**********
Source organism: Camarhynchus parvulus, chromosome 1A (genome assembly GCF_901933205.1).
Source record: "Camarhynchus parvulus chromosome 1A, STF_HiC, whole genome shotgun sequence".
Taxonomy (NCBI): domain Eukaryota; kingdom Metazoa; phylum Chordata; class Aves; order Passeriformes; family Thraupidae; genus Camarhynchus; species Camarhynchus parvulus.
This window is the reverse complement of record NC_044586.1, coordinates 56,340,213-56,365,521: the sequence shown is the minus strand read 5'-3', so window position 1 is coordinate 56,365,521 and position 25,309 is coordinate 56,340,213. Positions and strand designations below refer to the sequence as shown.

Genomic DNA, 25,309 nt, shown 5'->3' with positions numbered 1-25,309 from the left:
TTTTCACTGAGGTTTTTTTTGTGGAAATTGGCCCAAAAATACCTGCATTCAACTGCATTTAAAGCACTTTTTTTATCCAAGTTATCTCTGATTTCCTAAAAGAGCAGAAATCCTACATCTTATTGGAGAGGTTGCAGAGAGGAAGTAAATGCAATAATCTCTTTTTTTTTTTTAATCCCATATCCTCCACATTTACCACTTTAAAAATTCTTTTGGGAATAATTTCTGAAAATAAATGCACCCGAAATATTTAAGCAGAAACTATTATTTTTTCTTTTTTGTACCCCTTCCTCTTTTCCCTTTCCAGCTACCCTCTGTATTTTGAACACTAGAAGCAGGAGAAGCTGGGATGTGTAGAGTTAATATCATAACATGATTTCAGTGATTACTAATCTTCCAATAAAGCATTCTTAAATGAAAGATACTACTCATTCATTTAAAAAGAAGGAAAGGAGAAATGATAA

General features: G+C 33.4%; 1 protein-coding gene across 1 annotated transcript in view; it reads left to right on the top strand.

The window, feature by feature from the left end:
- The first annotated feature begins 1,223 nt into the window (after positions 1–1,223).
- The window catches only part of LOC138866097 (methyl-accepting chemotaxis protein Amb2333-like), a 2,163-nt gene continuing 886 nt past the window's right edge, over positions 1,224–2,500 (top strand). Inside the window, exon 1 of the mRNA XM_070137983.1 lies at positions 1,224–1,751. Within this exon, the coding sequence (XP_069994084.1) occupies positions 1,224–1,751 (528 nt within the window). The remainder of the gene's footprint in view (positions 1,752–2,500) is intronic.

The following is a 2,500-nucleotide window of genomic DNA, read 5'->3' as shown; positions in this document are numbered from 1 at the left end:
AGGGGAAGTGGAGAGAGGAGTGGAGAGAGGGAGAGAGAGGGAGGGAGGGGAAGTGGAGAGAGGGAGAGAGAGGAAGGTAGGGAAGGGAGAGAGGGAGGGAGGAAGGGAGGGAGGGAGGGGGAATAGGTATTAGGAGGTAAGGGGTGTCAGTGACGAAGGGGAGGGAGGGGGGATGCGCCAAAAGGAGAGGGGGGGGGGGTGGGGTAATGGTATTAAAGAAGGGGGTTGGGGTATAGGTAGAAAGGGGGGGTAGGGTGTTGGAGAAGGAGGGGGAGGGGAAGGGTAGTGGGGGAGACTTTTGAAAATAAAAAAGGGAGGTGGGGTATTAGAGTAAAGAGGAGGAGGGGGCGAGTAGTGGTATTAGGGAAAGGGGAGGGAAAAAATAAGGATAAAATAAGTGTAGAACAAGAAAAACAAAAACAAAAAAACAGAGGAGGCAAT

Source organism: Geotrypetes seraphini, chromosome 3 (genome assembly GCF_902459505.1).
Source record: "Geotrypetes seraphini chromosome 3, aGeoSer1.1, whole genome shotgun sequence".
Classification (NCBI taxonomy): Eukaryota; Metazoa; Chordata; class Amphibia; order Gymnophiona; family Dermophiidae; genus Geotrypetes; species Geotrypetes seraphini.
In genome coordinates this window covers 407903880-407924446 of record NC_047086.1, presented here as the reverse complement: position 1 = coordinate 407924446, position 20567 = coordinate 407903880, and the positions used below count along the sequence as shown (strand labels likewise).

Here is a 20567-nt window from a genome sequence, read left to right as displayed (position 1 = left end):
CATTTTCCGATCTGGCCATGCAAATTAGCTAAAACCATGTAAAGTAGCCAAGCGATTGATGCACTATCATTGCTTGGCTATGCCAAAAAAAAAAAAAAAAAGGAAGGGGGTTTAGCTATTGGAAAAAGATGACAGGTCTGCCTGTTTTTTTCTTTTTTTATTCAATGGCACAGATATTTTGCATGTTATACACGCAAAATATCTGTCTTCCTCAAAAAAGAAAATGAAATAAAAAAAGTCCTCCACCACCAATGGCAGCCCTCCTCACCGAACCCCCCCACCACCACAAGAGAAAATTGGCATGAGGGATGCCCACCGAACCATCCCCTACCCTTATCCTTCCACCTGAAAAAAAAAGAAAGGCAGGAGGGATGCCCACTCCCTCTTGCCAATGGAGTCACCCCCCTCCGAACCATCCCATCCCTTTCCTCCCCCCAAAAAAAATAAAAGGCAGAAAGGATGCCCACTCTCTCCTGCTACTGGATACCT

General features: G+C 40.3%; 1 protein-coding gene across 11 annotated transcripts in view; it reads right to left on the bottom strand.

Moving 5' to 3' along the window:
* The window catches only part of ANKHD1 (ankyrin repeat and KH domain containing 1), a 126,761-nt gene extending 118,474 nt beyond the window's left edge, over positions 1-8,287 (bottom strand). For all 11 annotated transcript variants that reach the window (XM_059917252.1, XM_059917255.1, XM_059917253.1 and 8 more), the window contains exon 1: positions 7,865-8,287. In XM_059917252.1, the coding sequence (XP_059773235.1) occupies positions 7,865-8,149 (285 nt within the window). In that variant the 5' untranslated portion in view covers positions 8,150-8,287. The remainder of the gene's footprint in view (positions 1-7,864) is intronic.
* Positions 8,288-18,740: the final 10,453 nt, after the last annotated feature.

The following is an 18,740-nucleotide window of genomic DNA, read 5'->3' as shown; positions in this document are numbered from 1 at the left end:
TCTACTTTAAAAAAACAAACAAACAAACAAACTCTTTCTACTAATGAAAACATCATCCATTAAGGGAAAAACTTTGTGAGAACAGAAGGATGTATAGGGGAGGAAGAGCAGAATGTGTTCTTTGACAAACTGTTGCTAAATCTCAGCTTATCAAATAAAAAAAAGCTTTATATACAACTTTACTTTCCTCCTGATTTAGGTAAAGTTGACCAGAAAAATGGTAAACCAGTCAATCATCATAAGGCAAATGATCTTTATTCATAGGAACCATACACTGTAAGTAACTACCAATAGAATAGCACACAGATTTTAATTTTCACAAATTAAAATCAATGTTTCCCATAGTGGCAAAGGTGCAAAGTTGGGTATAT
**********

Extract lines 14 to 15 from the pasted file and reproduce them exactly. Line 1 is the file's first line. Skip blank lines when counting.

Source record: "Geotrypetes seraphini chromosome 3, aGeoSer1.1, whole genome shotgun sequence".
Classification (NCBI taxonomy): Eukaryota; Metazoa; Chordata; class Amphibia; order Gymnophiona; family Dermophiidae; genus Geotrypetes; species Geotrypetes seraphini.